[Pdf/E–pub] Arabs AUTHOR Tim Mackintosh–Smith BY Tim Mackintosh–Smith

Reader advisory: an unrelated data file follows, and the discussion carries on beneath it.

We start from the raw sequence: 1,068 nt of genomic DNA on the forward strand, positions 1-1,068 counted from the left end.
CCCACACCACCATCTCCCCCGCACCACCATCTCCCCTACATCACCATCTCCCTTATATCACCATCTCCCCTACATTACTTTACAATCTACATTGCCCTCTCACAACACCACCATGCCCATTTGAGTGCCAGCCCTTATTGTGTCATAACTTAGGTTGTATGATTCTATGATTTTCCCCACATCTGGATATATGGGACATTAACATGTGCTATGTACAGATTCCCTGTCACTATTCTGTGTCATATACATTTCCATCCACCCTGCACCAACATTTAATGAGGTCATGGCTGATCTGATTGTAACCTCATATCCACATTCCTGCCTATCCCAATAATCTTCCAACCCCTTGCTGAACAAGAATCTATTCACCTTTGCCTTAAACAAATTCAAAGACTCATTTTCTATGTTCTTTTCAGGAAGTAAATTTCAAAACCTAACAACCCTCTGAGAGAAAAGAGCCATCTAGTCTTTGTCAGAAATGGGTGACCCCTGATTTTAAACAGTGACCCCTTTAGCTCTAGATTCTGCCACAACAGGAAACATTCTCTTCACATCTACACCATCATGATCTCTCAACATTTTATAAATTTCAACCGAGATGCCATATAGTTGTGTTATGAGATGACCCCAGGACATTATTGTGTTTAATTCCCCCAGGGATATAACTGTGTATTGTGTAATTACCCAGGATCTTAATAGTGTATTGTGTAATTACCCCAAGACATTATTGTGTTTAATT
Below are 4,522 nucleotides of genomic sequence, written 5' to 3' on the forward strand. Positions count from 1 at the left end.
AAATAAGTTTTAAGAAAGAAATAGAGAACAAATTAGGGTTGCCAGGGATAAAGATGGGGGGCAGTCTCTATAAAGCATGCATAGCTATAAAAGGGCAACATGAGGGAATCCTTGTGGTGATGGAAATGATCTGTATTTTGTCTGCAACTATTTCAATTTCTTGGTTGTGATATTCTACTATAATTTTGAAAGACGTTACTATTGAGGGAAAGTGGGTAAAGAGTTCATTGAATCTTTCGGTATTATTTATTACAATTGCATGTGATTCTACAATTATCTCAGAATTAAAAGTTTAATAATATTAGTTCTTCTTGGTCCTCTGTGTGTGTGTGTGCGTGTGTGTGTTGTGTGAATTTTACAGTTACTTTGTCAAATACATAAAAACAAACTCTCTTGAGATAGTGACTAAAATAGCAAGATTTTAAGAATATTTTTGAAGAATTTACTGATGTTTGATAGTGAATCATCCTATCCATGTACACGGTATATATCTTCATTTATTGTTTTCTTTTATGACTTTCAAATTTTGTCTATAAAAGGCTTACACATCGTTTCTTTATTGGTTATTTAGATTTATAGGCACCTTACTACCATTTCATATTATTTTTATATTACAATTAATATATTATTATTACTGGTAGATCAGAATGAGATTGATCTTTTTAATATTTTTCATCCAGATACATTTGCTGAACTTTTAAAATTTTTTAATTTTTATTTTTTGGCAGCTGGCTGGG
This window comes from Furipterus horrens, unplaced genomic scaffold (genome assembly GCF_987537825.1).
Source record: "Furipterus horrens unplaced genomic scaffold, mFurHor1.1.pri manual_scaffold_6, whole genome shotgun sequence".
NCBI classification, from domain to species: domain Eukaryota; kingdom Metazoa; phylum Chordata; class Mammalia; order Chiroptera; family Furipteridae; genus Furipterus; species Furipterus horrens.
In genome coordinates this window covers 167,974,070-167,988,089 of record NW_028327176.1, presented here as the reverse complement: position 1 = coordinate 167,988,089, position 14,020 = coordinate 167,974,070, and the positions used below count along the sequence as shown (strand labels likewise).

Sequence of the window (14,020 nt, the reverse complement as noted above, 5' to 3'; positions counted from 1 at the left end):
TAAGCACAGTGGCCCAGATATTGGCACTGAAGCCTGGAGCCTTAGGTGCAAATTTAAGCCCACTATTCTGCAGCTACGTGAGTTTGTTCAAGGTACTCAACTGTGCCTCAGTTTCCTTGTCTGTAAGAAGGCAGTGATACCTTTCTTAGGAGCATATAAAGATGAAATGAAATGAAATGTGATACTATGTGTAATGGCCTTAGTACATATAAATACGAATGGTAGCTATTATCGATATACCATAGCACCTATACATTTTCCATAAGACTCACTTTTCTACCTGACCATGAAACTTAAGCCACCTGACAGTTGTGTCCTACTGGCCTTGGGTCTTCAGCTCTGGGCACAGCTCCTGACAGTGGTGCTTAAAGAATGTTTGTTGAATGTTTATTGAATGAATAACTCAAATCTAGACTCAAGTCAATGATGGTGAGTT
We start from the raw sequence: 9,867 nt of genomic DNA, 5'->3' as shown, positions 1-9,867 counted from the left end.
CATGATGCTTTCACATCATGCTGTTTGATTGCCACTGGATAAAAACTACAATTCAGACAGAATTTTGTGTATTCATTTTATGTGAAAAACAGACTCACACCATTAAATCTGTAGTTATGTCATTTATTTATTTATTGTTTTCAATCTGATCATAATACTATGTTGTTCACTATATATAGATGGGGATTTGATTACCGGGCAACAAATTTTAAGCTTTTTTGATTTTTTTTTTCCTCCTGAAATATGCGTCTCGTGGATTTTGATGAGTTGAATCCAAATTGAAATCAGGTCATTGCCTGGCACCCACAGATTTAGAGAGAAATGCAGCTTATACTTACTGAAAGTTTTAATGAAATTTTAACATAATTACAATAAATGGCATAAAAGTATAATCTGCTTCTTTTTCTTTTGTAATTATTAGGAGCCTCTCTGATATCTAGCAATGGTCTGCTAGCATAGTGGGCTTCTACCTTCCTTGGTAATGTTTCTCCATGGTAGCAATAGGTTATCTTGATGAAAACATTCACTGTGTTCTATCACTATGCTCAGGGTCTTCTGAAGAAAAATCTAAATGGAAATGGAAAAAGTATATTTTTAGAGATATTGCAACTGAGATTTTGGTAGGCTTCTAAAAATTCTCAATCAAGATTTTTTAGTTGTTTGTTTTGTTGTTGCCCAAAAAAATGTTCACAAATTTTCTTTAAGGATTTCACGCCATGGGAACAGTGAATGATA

K with the current xistential despair of the modern liberal trying to cope with the monstrosities in viewIn this case I forgive because his despair comes from having been at his post in war torn Yemen come under fire and stood his ground as long as he could in the tradition of many a medieval Arab intellectual and because he wears his liberal politics as lightly as his conscience permitsAnd I forgive him for the insights and the fundamentally sound and substantial weaving of a deep knowledge of the Arabic language and sympathy for the speakers of the language with the tough realism of the natural historianHe is also subtle Forest of Darkness enough without abandoning his English liberal values to show respect for the possibility that the things that might make him despair about Arab political culture are a matter for Arabs to work through and not for outsidersSo we have a strange situation by thend of the book where he is trying to suare his anger at the cruelty of anarcharchs and demonocracy and the Arab world s uneven to say the least relationship to truth telling with his acceptance of it as a uniue and independent cultureMy own xperience and the book s solid xposition of the soul of the Arab in history slippery though the concept is through three thousand years of xistence could create a natural despair that the culture will ver become good like ours But is it really any of our businessOf course ours is not at all good It just has its own rhetoric and a different history that allows the bad to be limited in scope Mackintosh Smith rightly regrets the lack of institutional structures that allow Arabs to choose their own paths rather than submit to autocratsBut wishes are cheap The blundering of neo conservatives and before that of the insertion of Zionism like a wedge into the region and imperialism before that has not helped very much in creating the possibilities for organic institutional liberal democratic developmentArabs in short have an inchoate but very real and complex culture that is uite separate from Islam yet heavily inflected by it just as Europeans have a very real and complex culture heavily inflected by Christianity but uite separate from it both with pagan pasts as wellThe Arabs though are bound by a language constructed out of a book and tradition whereas if Europe was also constructed out of a book and its competition with the classical tradition Europe was to break into competitive languages that helped force through national institutional structuresThe Arabic language is both a binder of peoples from Morocco to Oman and Ira to Sudan and also a false friend insofar as the dialects across the region can be almost unintelligible to ach other and the high language tends to bind intellectuals and lites rather than peoplesArab nationalism where one suspects the author has some sympathy at least based on his account of Nasser attempted to force the pace through radio and print rhetoric but such nationalisms can only be partially forced from above and then only over long periods of time on fertile groundThe messiness of the last half century comes from traditional order maintaining national autocrats maintaining the fiction of Arab ness and also trying to manage Islamic sentiment when that sentiment in fact does not and cannot include all Arabs and has dissident variants itselfWhen Arab ness gets ideologised it has a tendency to be closer to a form of soft fascism in European terms than anything liberal although one of the few areas of neglect in the book is the brief incursion of socialist ideas into the region in the last century I tend to conservative pessimism on all this basically Mackintosh Smith s liberal pessimism but without the undercurrent of suppressed outrage but I agree with him when he suggests that it is for Arabs and not outsiders to define themselvesThe tide of Islamism now seems to have partially abated This is probably as much to do with the passing of generations as to any counter terrorist action But as it recedes the association of Arabism firmly with Islam crowds out the very secular nationalisms that are its best hopeMackintosh Smith is bitter about Bashar Al Assad as many liberal Arabs must be but in the brutal context between Love, Again: The Wisdom of Unexpected Romance even moderate Political Islam and secular nationalism the Baathist may be a last bulwark against an inappropriate Sunni appropriation of anntire linguistic cultureWe might liken this to the neo confucian appropriation of what it is to be Chinese by the Chinese Communist Party or the attempts so far beaten off to rediscover Europe as a Christian Scandal Above Stairs (Kat Holloway Mysteries, entity by themergent European populist RightBeing Chinese or European or Arab is not coterminous with being Neo Confucian Christian or Muslim In the first case because China is a multiplicity of traditions in itself and in the last two because these religions are global and yet not veryone in ither culture accepts themPerhaps Nasser s main rror was to construct out of very little a general Arab nationalism instead of accepting that there was the potential for many collaborating Arab nationalisms based on the many inheritances of the Arab conuests but where secularism had room for respected minoritiesBut that was then and this is now The rror was historically comprehensible All Arab Entranced (The Donovan Legacy, errors are historically comprehensible and thanks to this book we cannot say we cannot comprehend them President Nonsense bin Nonsense might have benefited from it had itxisted in 2003Ironically the only modern Arab Leader who may be getting it is MBS in Saudi Arabia the heartland of the Arabs who is busy building up a possibly viable Saudi nationalism as an ideology which permits greater difference within an historically determined Islamic framework And yet the general view of the West has to be that MBS is the autocrat s autocrat at the moment and he is not ven King yet The methodology is that of Henry VIII and Francis I Both monarchs were consolidators of national feeling into a viable nation state with the dynastic as means So all in all for all the anecdotalism an xcellent guide to the creation and history of the Arab community that respects its subject and its readers and which I can strongly recommend Incidentally I also want to praise Yale for the attractive design recommend Incidentally I also want to praise Yale for the attractive design binding of this dition In 1992 on a flight from Cairo to Sana a I found myself Sitting Next To Englishman Of Almost next to an of almost my age who was returning to his home in Yemen Smalltalk developed into conversation which developed into an offer of a lift from the airport into the city Once he had blagged his way through immigration he didn t have a visa the lift developed into an offer to stay at his house for the night which led to me using his house as my base for the next six weeks as I xplored that magnificent country and got to know its xtraordinary people That in turn led on to a friendship which has now lasted nearly 30 yearsDuring that six weeks Tim began work on his first book Yemen Travels in Dictionary Land That won the Thomas Cook Travel Book of the Year in 1998 bizarrely another friend was also shortlisted for the prize that year and he then went on to write a number of books and appear in a TV travelogue on Ibn Battuta whose 14th century voyages Tim spent a decade retracingG Tim Mackintosh Smith is one of those romantic Englishmen who used to go and settle in far off lands and go native He lives in Yemen apparently still there ven during the civil war and has been writing about the region and the Arab people for several decades This book is the culmination of a lifetime of study a comprehensive history of a people and civilization to which he has become attached and about whom he knows than most It is well worth readingHe begins by making it clear that this is a history of the Arabs not a history of Islam The first mention of the word Arab actually occurs in in 853 BC and concerns the mployment by the Assyrian state of a transport contractor a certain Gindibu Locust an Arab chieftain who owned vast herds of camels This is about 3000 years ago and the coming of Islam lies about halfway through this history While we know relatively little of the arly pre Islamic history of these people Mackintosh Smith wants us to be aware that the Arabs xisted long before Islam didThe word Arab itself means tribal groups who live beyond the reach of settled society It was mostly used for the nomadic people of the Arabian peninsula among whom the high Arabic language volved This group and their settled brethren in Southern Arabia Yemen were likely descended from people who migrated into the peninsula from the fertile crescent and with the coming of Islam they were united into one nation bound together by religion and by the high Arabic language of the poets and soothsayers the language that became the language of the uran He Buried emphasizes again and again that this language above alllse is what defines an Arab Yet it is not the veryday language of anyone who is Arab The veryday dialects of Arabic change very few hundred miles or less but this rich strange subtle suavely hypnotic magically persuasive maddeningly difficult high Arabic language that volved on the tongues of tribal soothsayers and poets remains the ideal the language of literature and poetry and the language of the uran the uintessential Arabic book But the fact that it is not and never was the veryday language of any people has conseuences for all dreams of unity and is a feature of Arab civilization that outsiders sometimes miss For Mackintosh Smith it is ultimately this language that defines the Arabs ven before the rise of Islam Not because they speak it veryday they do not and never did but because their prophets and poets spoke it and it bound them together in one greater civilization above and beyond the divisions of tribe and local dialectThe other great theme of the book is the conflict between settled people hadar and nomads Beddu The trademark of the nomads is the ghazw or raid and the author says that ven though the nomads are almost gone the tradition of the raid survives in the countless coups and counter coups of the Arab world For much of Arab history two rationalities have coexisted those of the settled and of the bedouin the peoples and the tribes seemingly in perpetual duality clashing yet mbracing loving and hating yin and yangHe covers of course the rise of Islam the xplosive growth of the Arab mpire its decision to use to Arabic as the language of administration and the resulting astoundingly rapid conversion of conuered people from Morocco to Ira into Arabs He discusses the rise of Arab literature science and philosophy as in all these were written in the Arabic language in an Ar. Cing this process to the origins of the Arabic language rather than the advent of Islam Tim Mackintosh Smith begins his narrative than a thousand years before Muhammad and focuses on how Arabic both spoken and written has functioned as a vital source of shared cultural identity over the millennia Mackintosh Smith reveals how lingu. .